"A [petitioner] seeking a hearing on an ineffective
assistance of counsel claim 'need establish only that he
has a plausible claim of ineffective assistance of counsel,
not that he will necessarily succeed on the claim.'"
Ravsor v. United States, 647 F.3d 491, 494
(2d Cir. 2011) (quoting Puelisi v. United States,
586 F.3d 209, 213 (2d Cir. 2009)). This determination is
"analogous" to summary judgment proceedings:
"If material facts are in dispute, a hearing should
usually be held, and relevant findings of facts made."
Id. (quoting Puglisi, 586 F.3d at 213). The Second
Circuit has held that in "cases involving claims that
'can be, and [are] often made in any case, ' the
judge may properly rely on his or her knowledge of the record
and may permissibly forgo a full hearing and instead request
letters, documentary evidence, and affidavits to aid in its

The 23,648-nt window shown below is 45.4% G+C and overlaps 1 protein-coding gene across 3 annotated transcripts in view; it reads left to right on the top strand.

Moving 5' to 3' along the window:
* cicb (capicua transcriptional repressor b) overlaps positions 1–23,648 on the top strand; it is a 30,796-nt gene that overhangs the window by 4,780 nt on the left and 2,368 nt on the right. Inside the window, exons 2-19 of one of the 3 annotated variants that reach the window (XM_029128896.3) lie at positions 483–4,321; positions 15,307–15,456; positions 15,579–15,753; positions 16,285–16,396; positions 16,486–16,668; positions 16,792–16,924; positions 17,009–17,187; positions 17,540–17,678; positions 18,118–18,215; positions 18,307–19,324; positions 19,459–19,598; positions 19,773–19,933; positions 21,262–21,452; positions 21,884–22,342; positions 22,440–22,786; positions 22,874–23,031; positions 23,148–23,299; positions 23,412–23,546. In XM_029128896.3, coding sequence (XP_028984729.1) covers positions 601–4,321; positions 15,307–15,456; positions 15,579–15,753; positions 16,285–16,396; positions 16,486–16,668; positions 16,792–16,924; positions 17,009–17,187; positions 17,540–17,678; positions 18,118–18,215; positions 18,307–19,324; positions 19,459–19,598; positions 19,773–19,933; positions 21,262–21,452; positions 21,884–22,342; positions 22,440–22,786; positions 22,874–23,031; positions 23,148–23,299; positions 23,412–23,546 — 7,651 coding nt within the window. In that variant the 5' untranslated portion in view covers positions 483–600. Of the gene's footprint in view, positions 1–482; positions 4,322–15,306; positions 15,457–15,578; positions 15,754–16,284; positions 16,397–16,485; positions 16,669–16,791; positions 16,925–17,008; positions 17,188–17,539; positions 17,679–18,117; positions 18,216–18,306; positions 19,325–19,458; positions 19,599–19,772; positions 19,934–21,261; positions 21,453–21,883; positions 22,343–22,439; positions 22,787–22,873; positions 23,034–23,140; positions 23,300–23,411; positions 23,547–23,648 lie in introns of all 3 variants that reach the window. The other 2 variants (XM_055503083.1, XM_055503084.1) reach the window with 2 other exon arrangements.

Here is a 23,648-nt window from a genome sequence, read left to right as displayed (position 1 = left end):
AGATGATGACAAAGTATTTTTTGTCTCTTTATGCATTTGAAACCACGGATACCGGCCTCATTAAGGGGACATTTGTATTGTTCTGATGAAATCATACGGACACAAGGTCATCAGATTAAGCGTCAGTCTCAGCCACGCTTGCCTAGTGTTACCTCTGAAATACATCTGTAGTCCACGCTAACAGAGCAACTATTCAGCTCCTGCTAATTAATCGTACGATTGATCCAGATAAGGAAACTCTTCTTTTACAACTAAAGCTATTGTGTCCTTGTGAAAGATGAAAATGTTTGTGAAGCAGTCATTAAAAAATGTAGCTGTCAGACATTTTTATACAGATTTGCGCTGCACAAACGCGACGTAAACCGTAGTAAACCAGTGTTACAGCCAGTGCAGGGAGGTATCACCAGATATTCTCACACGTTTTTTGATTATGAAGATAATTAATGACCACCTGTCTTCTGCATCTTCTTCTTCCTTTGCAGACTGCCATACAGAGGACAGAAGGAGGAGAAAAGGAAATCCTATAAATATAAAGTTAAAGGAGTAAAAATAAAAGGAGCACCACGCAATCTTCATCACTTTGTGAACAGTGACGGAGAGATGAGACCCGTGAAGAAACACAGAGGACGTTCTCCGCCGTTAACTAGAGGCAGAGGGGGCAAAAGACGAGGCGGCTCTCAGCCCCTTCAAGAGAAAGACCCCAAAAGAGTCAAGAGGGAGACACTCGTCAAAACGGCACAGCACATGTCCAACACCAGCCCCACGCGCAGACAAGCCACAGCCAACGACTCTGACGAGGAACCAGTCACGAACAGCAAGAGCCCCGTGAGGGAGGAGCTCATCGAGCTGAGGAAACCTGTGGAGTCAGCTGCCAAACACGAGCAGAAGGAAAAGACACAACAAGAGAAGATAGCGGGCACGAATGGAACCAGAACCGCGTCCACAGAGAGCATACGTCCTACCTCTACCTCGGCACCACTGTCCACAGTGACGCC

resolution of the claim." Id. at 215. The trial
judge is also in a position, based on the knowledge gained in
the underlying criminal proceeding and in the role as trier
of fact in the habeas proceeding, to determine that the
petitioner had no chance of overcoming counsel's
Ground Three of the Petition, Petitioner argues that the
Government suppressed impeachment information about witness
Frank Lino in violation of Brady v. Maryland, 373
U.S. 83 (1963), Gielio v. United States, 405 U.S.
150 (1972), and Napue v. Illinois,360 U.S. 264
(1959). (Am. Pet. ¶ 7.) Petitioner specifically asserts
that the Government failed to disclose information concerning
Lino's involvement in the murder of Wilfred "Willie
Boy" Johnson ("Wilfred Johnson") and heroin
dealing, and argues that there is a reasonable probability
that had this information been disclosed to the defense, the
outcome of Petitioner's trial would have been different.
(Am. Pet. ¶ 43.) He further argues that Lino testified
falsely by failing to disclose his involvement in the murder
of Wilfred Johnson and ...